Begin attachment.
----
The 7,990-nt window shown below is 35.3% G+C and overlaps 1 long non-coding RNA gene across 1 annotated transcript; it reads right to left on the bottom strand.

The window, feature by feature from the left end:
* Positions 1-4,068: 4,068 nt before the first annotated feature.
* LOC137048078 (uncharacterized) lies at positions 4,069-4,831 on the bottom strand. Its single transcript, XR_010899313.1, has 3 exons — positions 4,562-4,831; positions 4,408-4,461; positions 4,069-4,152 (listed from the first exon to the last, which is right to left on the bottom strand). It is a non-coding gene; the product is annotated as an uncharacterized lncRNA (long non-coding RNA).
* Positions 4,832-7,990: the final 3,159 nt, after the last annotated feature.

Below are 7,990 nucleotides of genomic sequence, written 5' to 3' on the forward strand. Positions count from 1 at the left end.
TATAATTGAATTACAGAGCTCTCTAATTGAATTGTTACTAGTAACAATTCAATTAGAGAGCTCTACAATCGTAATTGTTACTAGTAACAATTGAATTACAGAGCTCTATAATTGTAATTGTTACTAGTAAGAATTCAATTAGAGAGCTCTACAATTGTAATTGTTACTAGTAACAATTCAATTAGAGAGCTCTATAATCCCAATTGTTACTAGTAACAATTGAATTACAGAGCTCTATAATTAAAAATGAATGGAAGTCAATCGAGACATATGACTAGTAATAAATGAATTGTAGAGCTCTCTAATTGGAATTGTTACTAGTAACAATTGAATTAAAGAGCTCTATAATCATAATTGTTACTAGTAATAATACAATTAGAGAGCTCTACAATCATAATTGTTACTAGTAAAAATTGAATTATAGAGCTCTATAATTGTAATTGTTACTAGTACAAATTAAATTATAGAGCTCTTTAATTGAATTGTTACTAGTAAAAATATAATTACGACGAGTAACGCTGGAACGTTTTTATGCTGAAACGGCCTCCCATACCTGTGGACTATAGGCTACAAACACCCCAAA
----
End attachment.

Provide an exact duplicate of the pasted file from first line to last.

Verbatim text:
The 7,990-nt window shown below is 35.3% G+C and overlaps 1 long non-coding RNA gene across 1 annotated transcript; it reads right to left on the bottom strand.

The window, feature by feature from the left end:
* Positions 1-4,068: 4,068 nt before the first annotated feature.
* LOC137048078 (uncharacterized) lies at positions 4,069-4,831 on the bottom strand. Its single transcript, XR_010899313.1, has 3 exons — positions 4,562-4,831; positions 4,408-4,461; positions 4,069-4,152 (listed from the first exon to the last, which is right to left on the bottom strand). It is a non-coding gene; the product is annotated as an uncharacterized lncRNA (long non-coding RNA).
* Positions 4,832-7,990: the final 3,159 nt, after the last annotated feature.

Below are 7,990 nucleotides of genomic sequence, written 5' to 3' on the forward strand. Positions count from 1 at the left end.
TATAATTGAATTACAGAGCTCTCTAATTGAATTGTTACTAGTAACAATTCAATTAGAGAGCTCTACAATCGTAATTGTTACTAGTAACAATTGAATTACAGAGCTCTATAATTGTAATTGTTACTAGTAAGAATTCAATTAGAGAGCTCTACAATTGTAATTGTTACTAGTAACAATTCAATTAGAGAGCTCTATAATCCCAATTGTTACTAGTAACAATTGAATTACAGAGCTCTATAATTAAAAATGAATGGAAGTCAATCGAGACATATGACTAGTAATAAATGAATTGTAGAGCTCTCTAATTGGAATTGTTACTAGTAACAATTGAATTAAAGAGCTCTATAATCATAATTGTTACTAGTAATAATACAATTAGAGAGCTCTACAATCATAATTGTTACTAGTAAAAATTGAATTATAGAGCTCTATAATTGTAATTGTTACTAGTACAAATTAAATTATAGAGCTCTTTAATTGAATTGTTACTAGTAAAAATATAATTACGACGAGTAACGCTGGAACGTTTTTATGCTGAAACGGCCTCCCATACCTGTGGACTATAGGCTACAAACACCCCAAA